Its ROOF is arguably the most important part of your church building. Keeping it in good condition, together with the gutters and downpipes, should be your first priority. Failure to do so will entail vastly more expense than undertaking quick and effective repair and could eventually threaten the future of the whole building.
Pitched Roofs feature on the great majority of Scottish churches built before the mid 20th Century. Slate is the usual finish, originally coming mainly from Scottish quarries but more recently sourced from Wales and the north-west of England. It comes in small units which need to be overlapped to keep out the rain and snow. To make economic use of varying sizes from the quarry it is often laid, to pleasing effect, in courses which diminish upwards towards the ridge.
Slates are drilled at the top or sides and then traditionally fixed by nails to underlying timber boarding (sarking). Failure of the nails can cause the slates to slip out of place (nailsickness). Where this is persistent and severe it will normally be necessary to remove and replace the slates over that entire roof slope. Sometimes the sarking will need replacing as well. In that case not all the slates will be capable of reuse and the rest will have to come from elsewhere, possibly taking matching replacements from a less conspicuous part of the roof.
The only Scottish slates now available will be second-hand and they are in short supply. An experienced slater, taking advice if necessary from a specialised architect or surveyor, should be able to obtain matching natural slate from these and other sources. Burlington slate from the north of England is often a good match.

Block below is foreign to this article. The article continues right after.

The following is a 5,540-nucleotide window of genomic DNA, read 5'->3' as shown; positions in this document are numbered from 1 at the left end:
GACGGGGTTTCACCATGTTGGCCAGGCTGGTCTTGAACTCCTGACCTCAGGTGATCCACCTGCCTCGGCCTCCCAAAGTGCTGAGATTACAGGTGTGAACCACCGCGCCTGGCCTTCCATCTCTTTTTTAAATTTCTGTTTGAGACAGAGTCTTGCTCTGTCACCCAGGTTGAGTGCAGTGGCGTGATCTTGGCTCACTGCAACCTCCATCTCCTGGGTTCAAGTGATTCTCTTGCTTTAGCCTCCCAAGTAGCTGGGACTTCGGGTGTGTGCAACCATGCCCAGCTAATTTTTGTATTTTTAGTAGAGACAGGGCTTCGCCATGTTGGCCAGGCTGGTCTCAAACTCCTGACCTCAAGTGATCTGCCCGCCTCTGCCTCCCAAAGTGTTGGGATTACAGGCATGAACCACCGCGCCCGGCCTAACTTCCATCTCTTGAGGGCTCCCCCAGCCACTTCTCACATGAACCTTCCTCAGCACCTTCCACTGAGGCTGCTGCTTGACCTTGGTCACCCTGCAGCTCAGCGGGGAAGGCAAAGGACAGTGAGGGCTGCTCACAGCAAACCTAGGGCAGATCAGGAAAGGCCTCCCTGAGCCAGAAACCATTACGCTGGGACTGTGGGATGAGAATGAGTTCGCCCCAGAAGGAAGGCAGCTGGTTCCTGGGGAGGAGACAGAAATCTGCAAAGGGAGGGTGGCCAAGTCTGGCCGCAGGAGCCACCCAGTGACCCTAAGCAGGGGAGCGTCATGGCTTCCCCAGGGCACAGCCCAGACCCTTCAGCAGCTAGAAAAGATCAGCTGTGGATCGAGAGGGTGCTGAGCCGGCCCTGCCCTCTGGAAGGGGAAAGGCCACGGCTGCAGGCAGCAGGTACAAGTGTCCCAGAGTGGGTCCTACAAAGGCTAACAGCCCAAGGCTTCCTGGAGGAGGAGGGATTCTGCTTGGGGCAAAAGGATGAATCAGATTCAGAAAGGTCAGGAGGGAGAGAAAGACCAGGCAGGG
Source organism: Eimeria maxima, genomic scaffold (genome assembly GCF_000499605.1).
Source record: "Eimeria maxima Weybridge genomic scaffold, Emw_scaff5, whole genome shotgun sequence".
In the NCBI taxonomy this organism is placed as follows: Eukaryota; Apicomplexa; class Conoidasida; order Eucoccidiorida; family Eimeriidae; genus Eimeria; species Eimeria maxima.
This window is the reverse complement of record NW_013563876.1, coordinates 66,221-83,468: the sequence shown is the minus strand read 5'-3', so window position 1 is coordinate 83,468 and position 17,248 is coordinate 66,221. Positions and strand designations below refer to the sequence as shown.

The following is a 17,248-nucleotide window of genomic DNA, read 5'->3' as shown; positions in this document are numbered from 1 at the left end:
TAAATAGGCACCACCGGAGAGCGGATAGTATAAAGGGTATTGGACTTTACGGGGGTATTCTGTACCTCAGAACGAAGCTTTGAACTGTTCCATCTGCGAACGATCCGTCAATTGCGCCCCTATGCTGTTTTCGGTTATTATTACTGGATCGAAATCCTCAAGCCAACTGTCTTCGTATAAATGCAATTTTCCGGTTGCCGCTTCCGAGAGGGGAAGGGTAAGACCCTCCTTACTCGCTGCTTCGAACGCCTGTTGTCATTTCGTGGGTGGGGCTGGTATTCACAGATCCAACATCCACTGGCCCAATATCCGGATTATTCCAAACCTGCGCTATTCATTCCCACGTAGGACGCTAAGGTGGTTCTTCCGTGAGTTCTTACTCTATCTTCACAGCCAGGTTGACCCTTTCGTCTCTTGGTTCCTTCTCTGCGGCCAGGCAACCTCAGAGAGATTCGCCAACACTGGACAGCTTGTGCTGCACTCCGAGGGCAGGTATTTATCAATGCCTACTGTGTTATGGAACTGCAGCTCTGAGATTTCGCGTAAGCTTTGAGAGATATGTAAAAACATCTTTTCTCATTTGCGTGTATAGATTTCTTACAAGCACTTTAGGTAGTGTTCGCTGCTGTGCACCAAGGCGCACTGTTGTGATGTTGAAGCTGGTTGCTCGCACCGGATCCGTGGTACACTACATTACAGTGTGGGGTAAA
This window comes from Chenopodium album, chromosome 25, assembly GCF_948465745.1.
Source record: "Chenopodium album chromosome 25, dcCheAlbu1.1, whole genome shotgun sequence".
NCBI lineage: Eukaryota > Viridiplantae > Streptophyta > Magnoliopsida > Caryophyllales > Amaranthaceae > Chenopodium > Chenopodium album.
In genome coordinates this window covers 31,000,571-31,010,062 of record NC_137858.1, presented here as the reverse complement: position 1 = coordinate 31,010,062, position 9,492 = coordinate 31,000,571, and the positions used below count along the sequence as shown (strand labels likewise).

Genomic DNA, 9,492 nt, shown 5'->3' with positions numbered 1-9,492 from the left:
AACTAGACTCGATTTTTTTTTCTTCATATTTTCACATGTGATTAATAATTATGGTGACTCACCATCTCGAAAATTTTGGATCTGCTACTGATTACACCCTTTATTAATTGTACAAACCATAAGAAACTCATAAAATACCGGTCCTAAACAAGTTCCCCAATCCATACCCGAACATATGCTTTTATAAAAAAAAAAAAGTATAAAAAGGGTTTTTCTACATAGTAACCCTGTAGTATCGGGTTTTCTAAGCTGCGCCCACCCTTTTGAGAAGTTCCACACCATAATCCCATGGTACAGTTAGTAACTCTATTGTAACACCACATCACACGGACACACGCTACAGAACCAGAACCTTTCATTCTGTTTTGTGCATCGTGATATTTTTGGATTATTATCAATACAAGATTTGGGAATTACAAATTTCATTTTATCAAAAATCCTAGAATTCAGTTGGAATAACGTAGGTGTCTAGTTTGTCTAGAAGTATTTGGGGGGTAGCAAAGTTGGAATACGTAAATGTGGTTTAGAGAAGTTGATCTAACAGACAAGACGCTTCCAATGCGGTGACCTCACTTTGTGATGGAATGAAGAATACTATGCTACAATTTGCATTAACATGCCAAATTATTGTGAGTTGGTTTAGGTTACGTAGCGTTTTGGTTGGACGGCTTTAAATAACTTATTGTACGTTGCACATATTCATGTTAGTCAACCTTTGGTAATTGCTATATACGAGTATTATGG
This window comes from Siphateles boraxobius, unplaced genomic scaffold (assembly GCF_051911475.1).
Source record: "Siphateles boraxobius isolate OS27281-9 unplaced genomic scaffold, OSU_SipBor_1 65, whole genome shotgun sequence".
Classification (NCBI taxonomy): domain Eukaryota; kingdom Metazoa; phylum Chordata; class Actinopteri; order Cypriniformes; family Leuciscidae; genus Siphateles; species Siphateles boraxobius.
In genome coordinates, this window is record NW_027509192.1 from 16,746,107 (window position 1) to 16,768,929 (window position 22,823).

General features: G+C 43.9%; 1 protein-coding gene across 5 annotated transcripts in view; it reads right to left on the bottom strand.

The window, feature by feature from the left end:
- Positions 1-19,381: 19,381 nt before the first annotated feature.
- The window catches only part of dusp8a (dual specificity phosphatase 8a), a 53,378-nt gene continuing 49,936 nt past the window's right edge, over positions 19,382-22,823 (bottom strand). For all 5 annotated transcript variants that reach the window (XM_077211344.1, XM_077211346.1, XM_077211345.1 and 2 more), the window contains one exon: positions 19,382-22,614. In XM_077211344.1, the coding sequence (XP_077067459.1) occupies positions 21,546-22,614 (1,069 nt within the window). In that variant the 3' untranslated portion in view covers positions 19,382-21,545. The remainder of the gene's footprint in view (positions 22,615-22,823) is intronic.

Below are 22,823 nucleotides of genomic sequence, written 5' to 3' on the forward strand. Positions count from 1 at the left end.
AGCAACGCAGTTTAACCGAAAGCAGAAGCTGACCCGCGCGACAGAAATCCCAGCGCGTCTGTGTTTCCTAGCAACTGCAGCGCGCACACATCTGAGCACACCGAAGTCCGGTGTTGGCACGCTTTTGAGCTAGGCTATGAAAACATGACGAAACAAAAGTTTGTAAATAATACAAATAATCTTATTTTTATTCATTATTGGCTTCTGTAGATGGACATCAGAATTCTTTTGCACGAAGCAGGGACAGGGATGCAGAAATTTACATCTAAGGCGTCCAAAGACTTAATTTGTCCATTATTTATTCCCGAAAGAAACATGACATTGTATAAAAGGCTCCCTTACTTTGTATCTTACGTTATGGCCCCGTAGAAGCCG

Note that much imported slate is inferior in quality and life expectancy to that from British quarries. Obtain experienced advice before using it.
It is also important to ensure that non-rusting galvanised, stainless steel or copper nails are used in slating repair.
And never allow bitumen paint or other such 'remedies' to be applied to seal a nailsick roof. It will prevent the gentle natural ventilation needed by the structure below and make the slates incapable of reuse.
TILED ROOFS feature less frequently on Scottish churches.
Pantiles, traditionally used on older houses and farm buildings in the east of Scotland, have rarely been employed in church building. Plain pink Rosemary hand-made clay tiles, however, were specified by many church architects in the late 19th and earlier 20th Century and are still manufactured today. They are usually fixed with nails, like slates.
Concrete Tiles and other machine-made products will not normally make satisfactory substitutes for these traditional types. Apart from looking inferior they are likely to be considerably heavier and thus liable to overload and stress the structure below.
Whether your church roof is slated or tiled, however, you should always procure replacements as close as possible in colour, texture, thickness and size.
Some Scottish churches have been erected economically in prefabricated sections covered with this material. Dating from the later 19th and earlier 20th centuries, they mostly survive in remoter country areas. It is vulnerable to pitting and corrosion if left unpainted and to loosening of fixings and flashings. Keep it regularly painted, ensuring that the fixings are intact and that the flashing remains flush with the profile of the sheeting.
OTHER METAL FINISHES.
Lead Copper Zinc see FLAT ROOFS.
FLASHING describes the flexible material, usually metal, which is laid to prevent water from penetrating the joints between roof surfaces and upstanding features such as chimneys and skylights. Lead flashing comes in various thicknesses or codes. Code 5, being more flexible, is commonly used for this purpose with heavier grades being specified for other roofing work. Metal flashing is also carried out in Zinc and Copper.